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Namesake
A NAMESAKE is a person named after another, or more broadly, a thing (such as a company, place, ship, building, or concept) named after a person. According to the Oxford English Dictionary
Oxford English Dictionary
, a namesake is also defined as "a person or thing having the same name as another". CONTENTS * 1 History * 2 Usage * 3 Family * 4 Culture * 5 Concepts * 6 See also * 7 References HISTORYThe word is first recorded in the mid-seventeenth century, and probably comes from the phrase "for name's sake". USAGEIn general, the second recipient of a name, named for the first, is said to be the namesake of the first. The attribution can, however, go in the opposite direction, with namesake referring to the original holder of the name (the eponym ). Strictly speaking, a namesake is only a person named for another person—i.e., for the sake of the other's name, to keep it alive
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Sarah Bernhardt
SARAH BERNHARDT (French: ; 22 or 23 October 1844 – 26 March 1923) was a French stage actress who starred in some of the most popular French plays of the late 19th and early 20th century, including La Dame Aux Camelias by Alexandre Dumas, fils
Alexandre Dumas, fils
, Ruy Blas
Ruy Blas
by Victor Hugo
Victor Hugo
, Fédora
Fédora
and La Tosca by Victorien Sardou , and L\'Aiglon by Edmond Rostand . She also played male roles, including Shakespeare's Hamlet
Hamlet
. Rostand called her "the queen of the pose and the princess of the gesture" while Hugo praised her "golden voice". She made several theatrical tours around the world, and was one of the first prominent actresses to make sound recordings and to act in motion pictures
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Code Name
A CODE NAME or CRYPTONYM is a word or name used, sometimes clandestinely, to refer to another name, word, project or person. Names are often used for military purposes, or in espionage . They may also be used in industrial counter-industrial espionage to protect secret projects and the like from business rivals, or to give names to projects whose marketing name has not yet been determined. Another reason for the use of names and phrases in the military is that they transmit with a lower level of cumulative errors over a walkie-talkie or radio link than actual names
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Fédora
FéDORA is a play by the French author Victorien Sardou . The first production in 1882 starred Sarah Bernhardt
Sarah Bernhardt
in the title role of Princess Fédora
Fédora
Romazov. She wore a soft felt hat in that role which was soon a popular fashion for women; the hat became known as a Fedora . The play was turned into an opera, Fedora
Fedora
, by Umberto Giordano
Umberto Giordano
in 1898. In 1916 it was adapted into the Hungarian film White Nights , directed by Alexander Korda . REFERENCES * ^ Marciano, John Bemelmans. 2009. Anonyponymous: the forgotten people behind everyday words. New York: Bloomsbury USA. p. 65
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Fedora
A FEDORA /fɪˈdɔːrə/ is a hat with a soft brim and indented crown. It is typically creased lengthwise down the crown and "pinched" near the front on both sides. Fedoras can also be creased with teardrop crowns, diamond crowns, center dents, and others, and the positioning of pinches can vary. The typical crown height is 4.5 inches (11 cm). The brim is usually approximately 2.5 inches (6.4 cm) wide, but may be wider, can be left "raw edged" (left as cut), finished with a sewn overwelt or underwelt, or bound with a trim-ribbon. "Stitched edge" means that there is one, two or more rows of stitching radiating inward toward the crown. The "Cavanagh Edge" is a welted edge with invisible stitching to hold it in place and is a very expensive treatment that can no longer be performed by modern hat factories. The term fedora was in use as early as 1891. Its popularity soared, and eventually it eclipsed the similar-looking homburg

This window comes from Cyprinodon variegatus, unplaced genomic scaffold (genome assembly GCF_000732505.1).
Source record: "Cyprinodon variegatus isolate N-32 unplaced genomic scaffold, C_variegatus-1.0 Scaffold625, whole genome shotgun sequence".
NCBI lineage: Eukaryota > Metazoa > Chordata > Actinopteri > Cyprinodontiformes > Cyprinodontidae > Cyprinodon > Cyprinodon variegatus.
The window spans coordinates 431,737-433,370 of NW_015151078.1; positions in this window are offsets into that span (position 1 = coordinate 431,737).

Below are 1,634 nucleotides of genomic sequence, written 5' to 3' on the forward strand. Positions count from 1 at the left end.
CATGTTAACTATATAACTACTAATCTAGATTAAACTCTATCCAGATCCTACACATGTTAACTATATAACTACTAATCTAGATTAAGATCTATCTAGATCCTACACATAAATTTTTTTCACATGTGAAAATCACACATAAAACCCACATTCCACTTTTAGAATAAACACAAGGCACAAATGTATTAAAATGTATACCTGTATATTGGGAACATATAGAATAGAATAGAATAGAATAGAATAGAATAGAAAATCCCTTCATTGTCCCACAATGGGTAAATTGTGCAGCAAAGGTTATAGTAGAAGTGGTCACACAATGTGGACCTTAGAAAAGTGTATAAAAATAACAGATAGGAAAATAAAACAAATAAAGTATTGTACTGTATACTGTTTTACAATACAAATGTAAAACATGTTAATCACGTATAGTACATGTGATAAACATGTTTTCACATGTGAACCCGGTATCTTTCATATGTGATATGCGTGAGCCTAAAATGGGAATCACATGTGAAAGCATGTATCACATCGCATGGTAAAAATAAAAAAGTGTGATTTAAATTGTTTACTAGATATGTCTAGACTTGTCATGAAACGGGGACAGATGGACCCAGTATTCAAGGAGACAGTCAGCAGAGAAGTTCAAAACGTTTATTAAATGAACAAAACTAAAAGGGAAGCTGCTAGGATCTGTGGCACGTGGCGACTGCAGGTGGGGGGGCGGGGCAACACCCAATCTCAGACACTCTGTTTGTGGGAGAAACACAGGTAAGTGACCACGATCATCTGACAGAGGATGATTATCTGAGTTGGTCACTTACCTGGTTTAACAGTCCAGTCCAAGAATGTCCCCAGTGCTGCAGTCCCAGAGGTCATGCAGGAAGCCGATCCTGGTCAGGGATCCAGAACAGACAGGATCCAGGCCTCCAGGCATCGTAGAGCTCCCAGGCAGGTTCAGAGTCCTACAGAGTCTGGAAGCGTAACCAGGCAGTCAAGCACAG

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Teddy Bear
A TEDDY BEAR is a soft toy in the form of a bear. Developed apparently simultaneously by toymakers Morris Michtom in the U.S. and Richard Steiff in Germany in the early years of the 20th century, and named after President Theodore "Teddy" Roosevelt , the teddy bear became an iconic children's toy, celebrated in story, song, and film. Since the creation of the first teddy bears which sought to imitate the form of real bear cubs, "teddies" have greatly varied in form, style, color, and material. They have become collector\'s items , with older and rarer "teddies" appearing at public auctions. Teddy bears are among the most popular gifts for children and are often given to adults to signify love, congratulations, or sympathy
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Theodore Roosevelt
United States Army
United States Army
* New York Army National Guard YEARS OF SERVICE 1882–1886, 1898 RANK Colonel COMMANDS HELD 1st United States Volunteer Cavalry BATTLES/WARS Spanish–American War
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List Of Places Named After Joseph Stalin
During JOSEPH STALIN \'s rule (1922–1953), many places, mostly cities, in the Soviet Union
Soviet Union